The current House Resolution requests that the Governor grant a 'pardon' to John Gordon. It does not seek an 'exoneration' because it is the opinion of our legal team that the Governor's powers are limited to 'pardons'. Unfortunately, the concept of a pardon implies that a person is guilty of some action. We all believe that John Gordon was not guilty, or at least not 'proven guilty beyond a reasonable doubt'. It is our goal to follow the granting of this pardon with a pursuit of an 'exoneration', or to at least address the legal issue as to how one can obtain an 'exoneration' under the current laws.

Wikipedia Definition

Exoneration occurs when a person who has been convicted of a crime is later proved to have been innocent of that crime. Attempts to exonerate convicts are particularly controversial in death penalty cases, especially where new evidence is put forth after the execution has taken place. http://en.wikipedia.org/wiki/Exoneration

Meriam-Webster Definitions

exoneration - noun
a setting free from a charge of wrongdoing [the accused refused a plea bargain, asserting that he was innocent and would settle for nothing less than complete exoneration]
Synonyms: clearing, exculpation, exoneration, vindication
Related Words: absolution, condonation, forgiveness, pardon, remission; atonement, expiation; compurgation; whitewash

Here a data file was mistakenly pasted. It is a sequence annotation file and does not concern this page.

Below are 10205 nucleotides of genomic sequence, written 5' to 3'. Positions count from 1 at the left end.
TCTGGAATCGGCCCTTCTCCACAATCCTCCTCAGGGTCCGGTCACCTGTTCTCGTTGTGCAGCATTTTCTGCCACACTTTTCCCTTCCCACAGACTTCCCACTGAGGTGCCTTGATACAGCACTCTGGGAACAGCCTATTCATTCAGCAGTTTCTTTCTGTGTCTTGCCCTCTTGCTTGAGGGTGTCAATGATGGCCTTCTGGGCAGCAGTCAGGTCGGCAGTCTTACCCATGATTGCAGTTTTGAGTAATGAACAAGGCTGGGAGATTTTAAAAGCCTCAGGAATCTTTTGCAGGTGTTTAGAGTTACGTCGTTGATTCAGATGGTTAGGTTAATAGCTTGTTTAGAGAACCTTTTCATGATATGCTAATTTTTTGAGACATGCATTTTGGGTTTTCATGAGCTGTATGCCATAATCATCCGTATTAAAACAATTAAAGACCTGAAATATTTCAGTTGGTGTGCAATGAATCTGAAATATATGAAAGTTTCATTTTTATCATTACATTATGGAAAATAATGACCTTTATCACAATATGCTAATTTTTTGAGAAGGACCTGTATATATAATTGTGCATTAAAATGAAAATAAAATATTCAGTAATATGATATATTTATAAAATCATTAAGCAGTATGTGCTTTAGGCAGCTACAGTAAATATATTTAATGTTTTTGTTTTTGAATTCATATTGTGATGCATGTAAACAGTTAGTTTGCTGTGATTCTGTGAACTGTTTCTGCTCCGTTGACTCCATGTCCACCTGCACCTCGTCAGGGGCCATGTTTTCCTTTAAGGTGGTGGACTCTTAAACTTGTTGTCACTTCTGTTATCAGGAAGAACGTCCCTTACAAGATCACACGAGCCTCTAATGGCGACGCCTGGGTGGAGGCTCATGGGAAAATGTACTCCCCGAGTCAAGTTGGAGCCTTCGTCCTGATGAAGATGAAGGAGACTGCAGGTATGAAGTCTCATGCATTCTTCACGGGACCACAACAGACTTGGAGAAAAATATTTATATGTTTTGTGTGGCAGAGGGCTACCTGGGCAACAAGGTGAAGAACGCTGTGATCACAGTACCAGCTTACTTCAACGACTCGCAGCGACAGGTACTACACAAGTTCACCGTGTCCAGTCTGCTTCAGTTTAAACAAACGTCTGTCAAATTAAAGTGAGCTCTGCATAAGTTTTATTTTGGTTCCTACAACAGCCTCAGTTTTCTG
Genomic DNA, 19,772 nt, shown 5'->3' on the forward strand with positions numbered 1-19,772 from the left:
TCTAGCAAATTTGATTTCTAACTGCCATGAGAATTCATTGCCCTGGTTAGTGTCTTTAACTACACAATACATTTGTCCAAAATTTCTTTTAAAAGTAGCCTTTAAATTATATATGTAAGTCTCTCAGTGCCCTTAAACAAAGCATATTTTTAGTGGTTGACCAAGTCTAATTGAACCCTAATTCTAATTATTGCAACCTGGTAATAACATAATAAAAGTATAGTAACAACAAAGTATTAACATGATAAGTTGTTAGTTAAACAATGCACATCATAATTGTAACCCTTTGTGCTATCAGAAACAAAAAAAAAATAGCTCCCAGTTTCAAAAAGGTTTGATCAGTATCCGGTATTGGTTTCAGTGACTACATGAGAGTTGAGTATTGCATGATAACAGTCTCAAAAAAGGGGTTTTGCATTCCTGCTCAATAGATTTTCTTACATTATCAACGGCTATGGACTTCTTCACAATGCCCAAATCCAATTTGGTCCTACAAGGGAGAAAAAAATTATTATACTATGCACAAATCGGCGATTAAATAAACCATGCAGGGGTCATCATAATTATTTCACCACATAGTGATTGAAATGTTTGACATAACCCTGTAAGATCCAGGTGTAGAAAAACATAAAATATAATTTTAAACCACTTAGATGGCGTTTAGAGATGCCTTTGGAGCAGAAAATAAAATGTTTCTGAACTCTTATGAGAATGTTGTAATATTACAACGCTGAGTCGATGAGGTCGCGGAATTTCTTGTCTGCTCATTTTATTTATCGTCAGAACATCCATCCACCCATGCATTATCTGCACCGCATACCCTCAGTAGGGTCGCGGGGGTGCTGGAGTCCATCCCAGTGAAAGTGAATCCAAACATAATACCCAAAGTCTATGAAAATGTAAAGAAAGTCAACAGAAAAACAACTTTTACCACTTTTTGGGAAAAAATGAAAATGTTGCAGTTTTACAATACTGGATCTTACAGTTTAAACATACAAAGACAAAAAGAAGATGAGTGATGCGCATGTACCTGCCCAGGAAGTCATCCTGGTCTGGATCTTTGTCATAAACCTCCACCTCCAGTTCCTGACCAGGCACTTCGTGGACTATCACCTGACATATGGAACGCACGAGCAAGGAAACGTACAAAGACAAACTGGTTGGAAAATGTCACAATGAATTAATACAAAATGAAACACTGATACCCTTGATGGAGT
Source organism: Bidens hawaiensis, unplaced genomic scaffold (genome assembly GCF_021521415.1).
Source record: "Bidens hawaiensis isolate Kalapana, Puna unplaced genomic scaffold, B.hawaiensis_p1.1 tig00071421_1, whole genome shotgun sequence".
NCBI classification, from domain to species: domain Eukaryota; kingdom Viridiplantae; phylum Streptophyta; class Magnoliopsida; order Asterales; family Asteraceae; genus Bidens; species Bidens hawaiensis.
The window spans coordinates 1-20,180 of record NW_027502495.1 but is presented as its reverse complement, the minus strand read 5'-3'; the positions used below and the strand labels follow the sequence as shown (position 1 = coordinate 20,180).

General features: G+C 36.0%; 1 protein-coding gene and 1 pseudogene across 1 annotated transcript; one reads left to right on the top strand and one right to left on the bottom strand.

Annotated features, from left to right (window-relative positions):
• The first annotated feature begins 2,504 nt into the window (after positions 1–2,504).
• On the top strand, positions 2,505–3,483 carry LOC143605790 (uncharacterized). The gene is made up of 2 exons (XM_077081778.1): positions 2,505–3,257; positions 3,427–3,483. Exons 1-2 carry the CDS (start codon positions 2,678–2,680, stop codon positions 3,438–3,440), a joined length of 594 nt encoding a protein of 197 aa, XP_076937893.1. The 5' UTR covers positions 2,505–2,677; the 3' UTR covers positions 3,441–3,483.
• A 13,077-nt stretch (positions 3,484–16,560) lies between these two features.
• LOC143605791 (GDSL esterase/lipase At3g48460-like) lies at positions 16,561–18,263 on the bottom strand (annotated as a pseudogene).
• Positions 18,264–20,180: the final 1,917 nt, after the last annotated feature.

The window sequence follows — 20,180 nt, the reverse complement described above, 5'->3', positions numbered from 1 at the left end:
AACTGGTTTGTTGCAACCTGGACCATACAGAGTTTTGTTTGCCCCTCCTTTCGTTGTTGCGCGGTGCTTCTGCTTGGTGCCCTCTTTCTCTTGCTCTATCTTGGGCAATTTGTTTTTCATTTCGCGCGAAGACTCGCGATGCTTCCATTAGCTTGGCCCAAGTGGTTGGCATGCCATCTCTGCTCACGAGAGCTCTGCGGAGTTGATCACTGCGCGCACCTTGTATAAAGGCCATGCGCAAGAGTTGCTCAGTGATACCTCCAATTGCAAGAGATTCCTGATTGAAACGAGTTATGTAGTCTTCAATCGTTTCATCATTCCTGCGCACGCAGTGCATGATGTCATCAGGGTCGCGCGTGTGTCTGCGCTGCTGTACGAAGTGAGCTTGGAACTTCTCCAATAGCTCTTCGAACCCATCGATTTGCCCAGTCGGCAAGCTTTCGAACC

Near Antonyms: accusation, arraignment, impeachment, incrimination, indictment; prosecution; castigation, censure, condemnation, denunciation
Antonyms: conviction
exonerate - transitive verb
1: to relieve of a responsibility, obligation, or hardship
2: to clear from accusation or blame
Examples: [the results of the DNA fingerprinting finally exonerated the man, but only after he had wasted 10 years of his life in prison]
Origin: Middle English, from Latin exoneratus, past participle of exonerare to unburden, from ex- + oner-, onus load
First Known Use: 1524

The Berkeley, CA based, Life After Exoneration Program, addresses the injustices faced by the wrongfully convicted and incarcerated after they are released from prison. Click on this link for some very interesting information: Life After Exoneration Program

University of Chicago Law School, Exoneration Project, represents clients who have been convicted of crimes of which they are innocent. The Project assists clients in asserting their claims of actual innocence in state and federal court. Click on this link for additional information: Exoneration Project